October 16, 1998


Mariano Sanchez -- Mexico's Tennis Hope of the Future

By J. Fred Sidhu



Mariano Sanchez

As the Mexican Davis Cup tennis team lost to Colombia last month to fall to the American Zone II, the situation for professional tennis in Mexico looked bleak to say the least.

However, there is hope in the future of Mexican tennis. It comes in the name of Mariano Sanchez, a tall, handsome 20-year-old from Cuernavaca, Mexico who came to San Diego this week to play in the $50,000 HealthSouth Challenger of San Diego at the San Diego Tennis & Racquet Club.

Sanchez won the Mexican National Championships in December last year in his first appearance in the main draw. He defeated fellow countrymen Alejandro Hernandez in the semifinals and Marco Osorio in the final.

He turned professional in 1996 and began playing in the satellite tournaments, which are the minor leagues of pro tennis.

The soft-spoken Mexican did well enough to begin playing in the Callenger tournaments, which are a step above the satellite events.

"This year I want to break into the top 200," Sanchez says while talking about his goals. "I'm pretty close right now (coming into the Challenger of San diego, Sanchez was ranked 264 in the world) and if I do good in these Challenger, I could do it."

But as all athletes know, success doesn't happen overnight and Sanchez realizes to reach the top level in professional tennis, he must work hard. "I just go step by step and try to improve every year and hopefully I can break into the top one hundred next year," said Sanchez, who won his first two singles matches here earlier this week.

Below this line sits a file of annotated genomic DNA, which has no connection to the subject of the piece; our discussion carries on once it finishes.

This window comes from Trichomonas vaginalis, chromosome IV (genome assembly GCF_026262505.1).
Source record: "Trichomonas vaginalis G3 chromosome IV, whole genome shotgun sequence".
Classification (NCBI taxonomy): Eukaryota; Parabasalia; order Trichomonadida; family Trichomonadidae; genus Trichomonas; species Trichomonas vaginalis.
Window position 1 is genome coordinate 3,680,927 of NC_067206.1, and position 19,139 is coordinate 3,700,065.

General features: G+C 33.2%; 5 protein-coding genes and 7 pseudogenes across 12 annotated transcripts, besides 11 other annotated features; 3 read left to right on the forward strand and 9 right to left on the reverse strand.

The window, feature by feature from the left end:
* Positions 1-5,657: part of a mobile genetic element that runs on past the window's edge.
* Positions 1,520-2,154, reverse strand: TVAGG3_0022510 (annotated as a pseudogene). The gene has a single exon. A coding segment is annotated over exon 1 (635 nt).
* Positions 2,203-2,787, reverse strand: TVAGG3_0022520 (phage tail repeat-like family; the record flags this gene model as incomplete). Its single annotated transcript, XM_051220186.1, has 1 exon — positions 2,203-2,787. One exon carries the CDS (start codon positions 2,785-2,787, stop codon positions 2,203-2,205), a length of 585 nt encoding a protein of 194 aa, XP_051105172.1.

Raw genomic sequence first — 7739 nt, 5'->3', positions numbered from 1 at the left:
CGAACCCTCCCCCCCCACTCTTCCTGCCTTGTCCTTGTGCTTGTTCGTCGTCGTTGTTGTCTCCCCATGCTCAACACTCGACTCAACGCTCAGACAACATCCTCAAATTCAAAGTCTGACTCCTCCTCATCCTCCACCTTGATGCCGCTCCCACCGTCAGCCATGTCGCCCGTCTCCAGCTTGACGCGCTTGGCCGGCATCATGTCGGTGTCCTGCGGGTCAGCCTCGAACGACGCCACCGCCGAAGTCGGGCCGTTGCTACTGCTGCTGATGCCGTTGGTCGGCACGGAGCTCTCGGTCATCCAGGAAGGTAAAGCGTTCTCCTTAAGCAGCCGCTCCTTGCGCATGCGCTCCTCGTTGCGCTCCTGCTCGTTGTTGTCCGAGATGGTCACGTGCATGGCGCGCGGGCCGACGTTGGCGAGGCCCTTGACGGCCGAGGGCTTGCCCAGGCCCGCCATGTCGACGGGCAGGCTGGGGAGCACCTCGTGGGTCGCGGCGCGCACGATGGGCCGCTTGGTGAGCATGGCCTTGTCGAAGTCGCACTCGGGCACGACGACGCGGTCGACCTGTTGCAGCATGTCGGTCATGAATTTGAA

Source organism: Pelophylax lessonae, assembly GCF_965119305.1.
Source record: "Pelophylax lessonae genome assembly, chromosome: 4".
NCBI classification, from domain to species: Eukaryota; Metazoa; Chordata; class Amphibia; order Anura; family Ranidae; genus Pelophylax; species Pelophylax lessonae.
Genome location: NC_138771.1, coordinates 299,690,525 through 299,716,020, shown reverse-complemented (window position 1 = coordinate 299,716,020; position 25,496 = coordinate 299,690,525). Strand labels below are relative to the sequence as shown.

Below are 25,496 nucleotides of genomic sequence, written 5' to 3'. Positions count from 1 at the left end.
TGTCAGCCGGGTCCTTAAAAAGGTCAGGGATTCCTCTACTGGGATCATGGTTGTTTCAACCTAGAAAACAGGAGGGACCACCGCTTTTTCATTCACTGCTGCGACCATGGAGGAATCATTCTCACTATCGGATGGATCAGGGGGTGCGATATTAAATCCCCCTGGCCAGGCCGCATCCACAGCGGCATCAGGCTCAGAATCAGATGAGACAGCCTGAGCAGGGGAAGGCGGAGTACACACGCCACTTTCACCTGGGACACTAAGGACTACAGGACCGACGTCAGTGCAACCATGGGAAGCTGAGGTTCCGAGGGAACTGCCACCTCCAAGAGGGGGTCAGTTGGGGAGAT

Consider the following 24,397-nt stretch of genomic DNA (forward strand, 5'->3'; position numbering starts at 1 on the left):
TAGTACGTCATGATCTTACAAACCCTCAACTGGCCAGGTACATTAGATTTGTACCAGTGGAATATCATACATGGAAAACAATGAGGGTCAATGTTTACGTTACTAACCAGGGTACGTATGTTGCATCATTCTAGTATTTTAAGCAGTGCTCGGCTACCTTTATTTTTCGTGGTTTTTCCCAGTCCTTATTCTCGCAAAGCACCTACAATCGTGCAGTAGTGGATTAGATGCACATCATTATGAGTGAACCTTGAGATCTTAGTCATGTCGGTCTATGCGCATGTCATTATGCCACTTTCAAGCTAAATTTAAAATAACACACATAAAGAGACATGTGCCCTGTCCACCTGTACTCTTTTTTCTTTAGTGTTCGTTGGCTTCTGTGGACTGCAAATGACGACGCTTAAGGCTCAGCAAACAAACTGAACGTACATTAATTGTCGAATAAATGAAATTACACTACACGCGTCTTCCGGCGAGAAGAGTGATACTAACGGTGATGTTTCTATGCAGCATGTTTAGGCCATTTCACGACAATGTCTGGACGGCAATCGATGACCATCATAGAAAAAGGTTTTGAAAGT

He has already been called upon to play Davis Cup for Mexico by Davis Cup captain Raul Ramirez. Sanchez played doubles with countryman David Roditi in a losing effort against the Bahamas in Guadalahara last July. He did win the last singles match in the tie after the Bahamas had clinched the victory over Mexico.

Sanchez continued his Davis Cup baptism when Mexico traveled to Colombia last month for an American Zone I relegation match. He dropped his first singles match to Mauricio Hadad, a veteran Davis Cup player for Colombia, before winning the final singles match of the tie after Colombia had clinched the win.

"It means a lot to play for your country," Sanchez notes. "It's like a dream. We had bad luck in losing to Bahamas and Colombia, but maybe we'll win one year."

Sanchez has already experienced success and failure in his tennis career. A trip to Europe saw him lose early and often in the qualifying rounds of claycourt events, a surface he admits is not his favorite, but also a surface he is working to improve on.

He has also shown flashes of how well he can play as he reached the final of the Challenger stops in Puerta Vallarta last April and last month in Quito, Eucador.

Currently on the ATP Tour Marcelo Rios of Chile and Gustavo Kuerten of Brazil are two of the biggest stars in Latin America. Don't be surprised if Mariano Sanchez joins the list.

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